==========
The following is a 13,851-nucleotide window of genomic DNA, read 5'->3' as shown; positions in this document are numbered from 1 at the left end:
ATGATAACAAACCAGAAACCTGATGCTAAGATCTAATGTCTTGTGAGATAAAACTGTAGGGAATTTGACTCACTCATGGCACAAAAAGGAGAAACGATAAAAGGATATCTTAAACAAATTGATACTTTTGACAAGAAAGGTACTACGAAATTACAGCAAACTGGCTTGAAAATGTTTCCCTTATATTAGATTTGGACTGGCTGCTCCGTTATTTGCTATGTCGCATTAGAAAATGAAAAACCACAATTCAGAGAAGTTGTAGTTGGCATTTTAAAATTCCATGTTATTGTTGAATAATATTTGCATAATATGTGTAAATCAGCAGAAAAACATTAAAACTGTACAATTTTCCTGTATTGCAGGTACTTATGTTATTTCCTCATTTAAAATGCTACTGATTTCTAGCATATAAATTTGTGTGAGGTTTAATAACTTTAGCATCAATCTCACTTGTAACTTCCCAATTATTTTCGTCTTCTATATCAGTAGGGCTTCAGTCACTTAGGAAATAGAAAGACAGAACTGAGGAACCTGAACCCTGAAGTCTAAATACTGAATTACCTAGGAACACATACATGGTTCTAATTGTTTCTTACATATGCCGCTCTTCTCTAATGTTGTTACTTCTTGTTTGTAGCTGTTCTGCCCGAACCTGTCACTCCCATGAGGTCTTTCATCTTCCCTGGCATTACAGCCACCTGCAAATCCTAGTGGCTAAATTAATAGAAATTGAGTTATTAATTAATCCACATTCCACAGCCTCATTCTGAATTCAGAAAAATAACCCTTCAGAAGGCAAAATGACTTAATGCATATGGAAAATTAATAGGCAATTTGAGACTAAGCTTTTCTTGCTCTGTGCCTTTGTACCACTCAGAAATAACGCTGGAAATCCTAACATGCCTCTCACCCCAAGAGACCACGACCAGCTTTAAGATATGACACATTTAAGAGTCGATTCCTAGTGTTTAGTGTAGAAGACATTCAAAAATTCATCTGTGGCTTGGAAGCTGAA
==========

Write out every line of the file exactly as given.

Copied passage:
The following is a 13,851-nucleotide window of genomic DNA, read 5'->3' as shown; positions in this document are numbered from 1 at the left end:
ATGATAACAAACCAGAAACCTGATGCTAAGATCTAATGTCTTGTGAGATAAAACTGTAGGGAATTTGACTCACTCATGGCACAAAAAGGAGAAACGATAAAAGGATATCTTAAACAAATTGATACTTTTGACAAGAAAGGTACTACGAAATTACAGCAAACTGGCTTGAAAATGTTTCCCTTATATTAGATTTGGACTGGCTGCTCCGTTATTTGCTATGTCGCATTAGAAAATGAAAAACCACAATTCAGAGAAGTTGTAGTTGGCATTTTAAAATTCCATGTTATTGTTGAATAATATTTGCATAATATGTGTAAATCAGCAGAAAAACATTAAAACTGTACAATTTTCCTGTATTGCAGGTACTTATGTTATTTCCTCATTTAAAATGCTACTGATTTCTAGCATATAAATTTGTGTGAGGTTTAATAACTTTAGCATCAATCTCACTTGTAACTTCCCAATTATTTTCGTCTTCTATATCAGTAGGGCTTCAGTCACTTAGGAAATAGAAAGACAGAACTGAGGAACCTGAACCCTGAAGTCTAAATACTGAATTACCTAGGAACACATACATGGTTCTAATTGTTTCTTACATATGCCGCTCTTCTCTAATGTTGTTACTTCTTGTTTGTAGCTGTTCTGCCCGAACCTGTCACTCCCATGAGGTCTTTCATCTTCCCTGGCATTACAGCCACCTGCAAATCCTAGTGGCTAAATTAATAGAAATTGAGTTATTAATTAATCCACATTCCACAGCCTCATTCTGAATTCAGAAAAATAACCCTTCAGAAGGCAAAATGACTTAATGCATATGGAAAATTAATAGGCAATTTGAGACTAAGCTTTTCTTGCTCTGTGCCTTTGTACCACTCAGAAATAACGCTGGAAATCCTAACATGCCTCTCACCCCAAGAGACCACGACCAGCTTTAAGATATGACACATTTAAGAGTCGATTCCTAGTGTTTAGTGTAGAAGACATTCAAAAATTCATCTGTGGCTTGGAAGCTGAA